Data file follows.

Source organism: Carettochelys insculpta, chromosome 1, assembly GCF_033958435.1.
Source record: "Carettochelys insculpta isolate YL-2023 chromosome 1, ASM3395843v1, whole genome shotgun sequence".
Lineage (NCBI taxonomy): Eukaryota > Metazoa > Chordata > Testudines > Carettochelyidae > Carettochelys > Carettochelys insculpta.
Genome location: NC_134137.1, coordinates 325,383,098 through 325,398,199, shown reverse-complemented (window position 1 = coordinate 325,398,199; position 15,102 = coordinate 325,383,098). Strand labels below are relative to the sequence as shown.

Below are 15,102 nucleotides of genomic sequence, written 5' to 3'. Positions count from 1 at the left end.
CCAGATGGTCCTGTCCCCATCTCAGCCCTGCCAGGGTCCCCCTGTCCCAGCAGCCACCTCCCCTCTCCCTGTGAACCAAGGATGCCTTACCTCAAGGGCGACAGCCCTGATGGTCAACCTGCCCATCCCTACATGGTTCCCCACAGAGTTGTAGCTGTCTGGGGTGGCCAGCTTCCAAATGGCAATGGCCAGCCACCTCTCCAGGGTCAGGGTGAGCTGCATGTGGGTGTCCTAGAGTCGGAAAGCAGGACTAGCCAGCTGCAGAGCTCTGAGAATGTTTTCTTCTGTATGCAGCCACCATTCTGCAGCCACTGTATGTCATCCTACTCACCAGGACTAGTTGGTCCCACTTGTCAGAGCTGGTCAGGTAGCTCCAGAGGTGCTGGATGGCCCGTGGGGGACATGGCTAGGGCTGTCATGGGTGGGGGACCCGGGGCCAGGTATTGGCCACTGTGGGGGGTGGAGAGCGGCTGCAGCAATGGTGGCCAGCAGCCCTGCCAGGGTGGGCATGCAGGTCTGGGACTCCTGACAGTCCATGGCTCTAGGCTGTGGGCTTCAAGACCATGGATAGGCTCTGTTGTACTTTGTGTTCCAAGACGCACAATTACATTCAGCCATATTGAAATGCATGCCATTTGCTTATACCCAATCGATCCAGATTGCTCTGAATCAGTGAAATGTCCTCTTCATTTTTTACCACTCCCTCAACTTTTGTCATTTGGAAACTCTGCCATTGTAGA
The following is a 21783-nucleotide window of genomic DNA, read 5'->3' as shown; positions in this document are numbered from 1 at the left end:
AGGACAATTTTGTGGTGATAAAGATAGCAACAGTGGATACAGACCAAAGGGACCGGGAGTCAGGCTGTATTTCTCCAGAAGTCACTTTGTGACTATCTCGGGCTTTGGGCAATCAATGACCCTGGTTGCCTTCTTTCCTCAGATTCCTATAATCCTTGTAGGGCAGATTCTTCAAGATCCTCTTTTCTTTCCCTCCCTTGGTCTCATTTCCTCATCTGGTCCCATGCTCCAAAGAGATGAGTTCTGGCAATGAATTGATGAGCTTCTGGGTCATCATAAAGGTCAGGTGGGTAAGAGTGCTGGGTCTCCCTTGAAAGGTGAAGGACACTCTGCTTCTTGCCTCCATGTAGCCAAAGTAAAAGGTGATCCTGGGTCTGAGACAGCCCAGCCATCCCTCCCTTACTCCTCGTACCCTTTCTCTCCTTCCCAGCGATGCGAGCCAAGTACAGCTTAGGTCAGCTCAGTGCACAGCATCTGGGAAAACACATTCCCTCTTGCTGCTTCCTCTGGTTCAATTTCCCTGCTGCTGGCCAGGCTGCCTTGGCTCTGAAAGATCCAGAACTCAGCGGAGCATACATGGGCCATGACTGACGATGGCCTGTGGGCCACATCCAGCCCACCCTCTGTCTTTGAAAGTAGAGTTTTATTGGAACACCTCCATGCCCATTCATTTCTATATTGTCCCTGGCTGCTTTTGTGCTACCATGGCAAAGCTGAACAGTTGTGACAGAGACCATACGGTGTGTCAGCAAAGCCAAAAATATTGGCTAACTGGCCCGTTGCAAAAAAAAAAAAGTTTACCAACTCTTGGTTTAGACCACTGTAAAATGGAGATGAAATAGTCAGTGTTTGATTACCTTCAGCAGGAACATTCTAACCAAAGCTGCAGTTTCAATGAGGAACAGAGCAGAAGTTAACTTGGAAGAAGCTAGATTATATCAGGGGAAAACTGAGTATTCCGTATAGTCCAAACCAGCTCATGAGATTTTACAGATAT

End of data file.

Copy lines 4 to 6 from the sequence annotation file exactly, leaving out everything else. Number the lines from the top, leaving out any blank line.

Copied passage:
Genome location: NC_134137.1, coordinates 325,383,098 through 325,398,199, shown reverse-complemented (window position 1 = coordinate 325,398,199; position 15,102 = coordinate 325,383,098). Strand labels below are relative to the sequence as shown.

Below are 15,102 nucleotides of genomic sequence, written 5' to 3'. Positions count from 1 at the left end.
CCAGATGGTCCTGTCCCCATCTCAGCCCTGCCAGGGTCCCCCTGTCCCAGCAGCCACCTCCCCTCTCCCTGTGAACCAAGGATGCCTTACCTCAAGGGCGACAGCCCTGATGGTCAACCTGCCCATCCCTACATGGTTCCCCACAGAGTTGTAGCTGTCTGGGGTGGCCAGCTTCCAAATGGCAATGGCCAGCCACCTCTCCAGGGTCAGGGTGAGCTGCATGTGGGTGTCCTAGAGTCGGAAAGCAGGACTAGCCAGCTGCAGAGCTCTGAGAATGTTTTCTTCTGTATGCAGCCACCATTCTGCAGCCACTGTATGTCATCCTACTCACCAGGACTAGTTGGTCCCACTTGTCAGAGCTGGTCAGGTAGCTCCAGAGGTGCTGGATGGCCCGTGGGGGACATGGCTAGGGCTGTCATGGGTGGGGGACCCGGGGCCAGGTATTGGCCACTGTGGGGGGTGGAGAGCGGCTGCAGCAATGGTGGCCAGCAGCCCTGCCAGGGTGGGCATGCAGGTCTGGGACTCCTGACAGTCCATGGCTCTAGGCTGTGGGCTTCAAGACCATGGATAGGCTCTGTTGTACTTTGTGTTCCAAGACGCACAATTACATTCAGCCATATTGAAATGCATGCCATTTGCTTATACCCAATCGATCCAGATTGCTCTGAATCAGTGAAATGTCCTCTTCATTTTTTACCACTCCCTCAACTTTTGTCATTTGGAAACTCTGCCATTGTAGA